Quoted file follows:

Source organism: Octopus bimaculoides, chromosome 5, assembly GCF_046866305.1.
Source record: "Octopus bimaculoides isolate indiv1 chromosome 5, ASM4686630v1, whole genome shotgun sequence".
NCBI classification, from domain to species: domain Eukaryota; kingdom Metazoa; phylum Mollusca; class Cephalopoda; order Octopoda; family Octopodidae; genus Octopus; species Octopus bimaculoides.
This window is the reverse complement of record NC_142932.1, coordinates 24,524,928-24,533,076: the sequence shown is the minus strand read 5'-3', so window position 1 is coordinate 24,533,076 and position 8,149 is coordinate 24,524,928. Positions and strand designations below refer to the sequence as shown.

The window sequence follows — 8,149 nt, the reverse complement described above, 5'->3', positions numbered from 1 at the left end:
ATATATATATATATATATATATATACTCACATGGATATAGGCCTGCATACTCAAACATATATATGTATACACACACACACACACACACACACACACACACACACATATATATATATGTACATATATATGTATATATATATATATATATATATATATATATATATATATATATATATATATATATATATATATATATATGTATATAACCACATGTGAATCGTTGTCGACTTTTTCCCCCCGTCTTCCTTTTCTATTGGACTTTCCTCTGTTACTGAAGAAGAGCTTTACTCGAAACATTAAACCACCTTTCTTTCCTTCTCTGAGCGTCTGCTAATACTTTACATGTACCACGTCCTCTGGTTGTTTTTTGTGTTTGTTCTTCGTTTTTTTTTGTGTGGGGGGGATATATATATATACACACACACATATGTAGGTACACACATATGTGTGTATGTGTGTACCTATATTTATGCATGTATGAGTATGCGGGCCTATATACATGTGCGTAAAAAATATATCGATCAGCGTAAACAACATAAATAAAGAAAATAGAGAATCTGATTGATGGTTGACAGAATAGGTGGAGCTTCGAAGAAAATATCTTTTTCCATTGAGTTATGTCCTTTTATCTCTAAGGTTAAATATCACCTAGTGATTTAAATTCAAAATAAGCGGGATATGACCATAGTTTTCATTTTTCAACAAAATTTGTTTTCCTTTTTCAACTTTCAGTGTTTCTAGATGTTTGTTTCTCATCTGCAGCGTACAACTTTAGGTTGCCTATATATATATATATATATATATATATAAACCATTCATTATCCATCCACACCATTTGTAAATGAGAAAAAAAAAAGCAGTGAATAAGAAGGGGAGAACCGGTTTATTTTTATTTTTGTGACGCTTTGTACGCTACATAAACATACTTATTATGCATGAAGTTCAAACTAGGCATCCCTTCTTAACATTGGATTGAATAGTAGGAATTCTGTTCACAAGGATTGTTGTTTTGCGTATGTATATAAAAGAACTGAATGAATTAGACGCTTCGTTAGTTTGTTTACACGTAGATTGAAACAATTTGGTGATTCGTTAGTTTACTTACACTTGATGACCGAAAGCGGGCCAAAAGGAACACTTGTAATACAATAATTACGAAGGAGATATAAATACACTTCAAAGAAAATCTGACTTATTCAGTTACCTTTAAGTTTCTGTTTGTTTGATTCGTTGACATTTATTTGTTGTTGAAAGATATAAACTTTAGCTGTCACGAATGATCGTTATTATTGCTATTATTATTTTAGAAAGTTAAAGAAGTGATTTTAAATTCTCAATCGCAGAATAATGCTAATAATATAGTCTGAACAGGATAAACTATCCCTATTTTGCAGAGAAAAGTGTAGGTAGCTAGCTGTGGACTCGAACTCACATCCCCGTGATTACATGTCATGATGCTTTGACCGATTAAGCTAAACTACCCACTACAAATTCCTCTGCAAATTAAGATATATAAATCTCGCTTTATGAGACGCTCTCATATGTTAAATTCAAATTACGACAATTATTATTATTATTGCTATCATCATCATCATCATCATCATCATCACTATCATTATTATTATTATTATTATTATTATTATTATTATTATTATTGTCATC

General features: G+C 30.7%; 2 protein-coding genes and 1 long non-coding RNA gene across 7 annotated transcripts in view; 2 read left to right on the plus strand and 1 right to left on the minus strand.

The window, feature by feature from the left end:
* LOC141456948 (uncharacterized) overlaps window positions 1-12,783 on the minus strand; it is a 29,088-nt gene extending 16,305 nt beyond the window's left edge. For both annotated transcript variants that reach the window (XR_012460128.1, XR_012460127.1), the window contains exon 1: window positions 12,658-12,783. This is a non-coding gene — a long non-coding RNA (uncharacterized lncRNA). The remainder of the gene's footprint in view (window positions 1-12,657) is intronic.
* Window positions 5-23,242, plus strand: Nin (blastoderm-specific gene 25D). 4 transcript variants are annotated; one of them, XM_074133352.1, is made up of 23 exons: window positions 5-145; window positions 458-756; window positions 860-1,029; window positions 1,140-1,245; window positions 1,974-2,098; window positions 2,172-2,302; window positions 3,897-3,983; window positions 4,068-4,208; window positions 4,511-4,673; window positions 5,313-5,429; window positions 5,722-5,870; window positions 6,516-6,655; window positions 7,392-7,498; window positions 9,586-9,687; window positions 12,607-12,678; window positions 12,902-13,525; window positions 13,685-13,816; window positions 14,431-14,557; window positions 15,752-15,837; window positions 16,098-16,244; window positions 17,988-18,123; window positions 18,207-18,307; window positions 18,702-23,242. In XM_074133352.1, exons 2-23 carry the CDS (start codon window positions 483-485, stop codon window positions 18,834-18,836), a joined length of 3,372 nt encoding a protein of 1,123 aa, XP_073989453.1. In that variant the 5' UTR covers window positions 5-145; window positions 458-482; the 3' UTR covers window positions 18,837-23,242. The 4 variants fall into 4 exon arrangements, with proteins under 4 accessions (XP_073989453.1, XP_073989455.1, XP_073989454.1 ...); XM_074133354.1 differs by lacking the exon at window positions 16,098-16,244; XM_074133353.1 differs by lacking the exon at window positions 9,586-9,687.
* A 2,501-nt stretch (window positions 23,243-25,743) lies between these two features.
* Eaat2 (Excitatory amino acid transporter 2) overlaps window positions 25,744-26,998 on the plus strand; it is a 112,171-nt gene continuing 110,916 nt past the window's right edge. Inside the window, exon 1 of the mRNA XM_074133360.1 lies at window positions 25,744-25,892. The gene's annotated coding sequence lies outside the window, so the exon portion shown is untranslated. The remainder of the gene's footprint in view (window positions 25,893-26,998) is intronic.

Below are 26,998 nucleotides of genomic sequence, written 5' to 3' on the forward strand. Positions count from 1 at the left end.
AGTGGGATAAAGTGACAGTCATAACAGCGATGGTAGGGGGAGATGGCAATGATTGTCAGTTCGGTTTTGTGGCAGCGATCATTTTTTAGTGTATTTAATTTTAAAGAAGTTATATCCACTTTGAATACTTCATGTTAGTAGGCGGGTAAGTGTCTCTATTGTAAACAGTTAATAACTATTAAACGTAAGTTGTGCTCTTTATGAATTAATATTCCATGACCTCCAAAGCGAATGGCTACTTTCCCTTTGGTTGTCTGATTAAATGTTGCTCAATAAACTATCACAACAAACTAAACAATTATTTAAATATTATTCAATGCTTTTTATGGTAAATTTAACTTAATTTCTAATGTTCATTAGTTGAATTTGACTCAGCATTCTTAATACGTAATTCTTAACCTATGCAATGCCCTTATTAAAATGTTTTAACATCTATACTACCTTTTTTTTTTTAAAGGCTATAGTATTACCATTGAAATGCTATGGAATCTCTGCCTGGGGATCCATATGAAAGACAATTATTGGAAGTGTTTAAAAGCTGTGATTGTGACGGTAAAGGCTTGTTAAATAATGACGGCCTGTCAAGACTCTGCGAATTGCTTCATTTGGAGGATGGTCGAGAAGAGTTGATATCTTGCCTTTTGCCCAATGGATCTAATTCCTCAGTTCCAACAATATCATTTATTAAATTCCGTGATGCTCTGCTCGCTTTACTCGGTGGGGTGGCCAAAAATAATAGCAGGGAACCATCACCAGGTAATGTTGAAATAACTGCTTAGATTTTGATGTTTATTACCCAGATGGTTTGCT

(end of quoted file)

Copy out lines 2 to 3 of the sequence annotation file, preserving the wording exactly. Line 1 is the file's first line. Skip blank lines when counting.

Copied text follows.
Source record: "Octopus bimaculoides isolate indiv1 chromosome 5, ASM4686630v1, whole genome shotgun sequence".
NCBI classification, from domain to species: domain Eukaryota; kingdom Metazoa; phylum Mollusca; class Cephalopoda; order Octopoda; family Octopodidae; genus Octopus; species Octopus bimaculoides.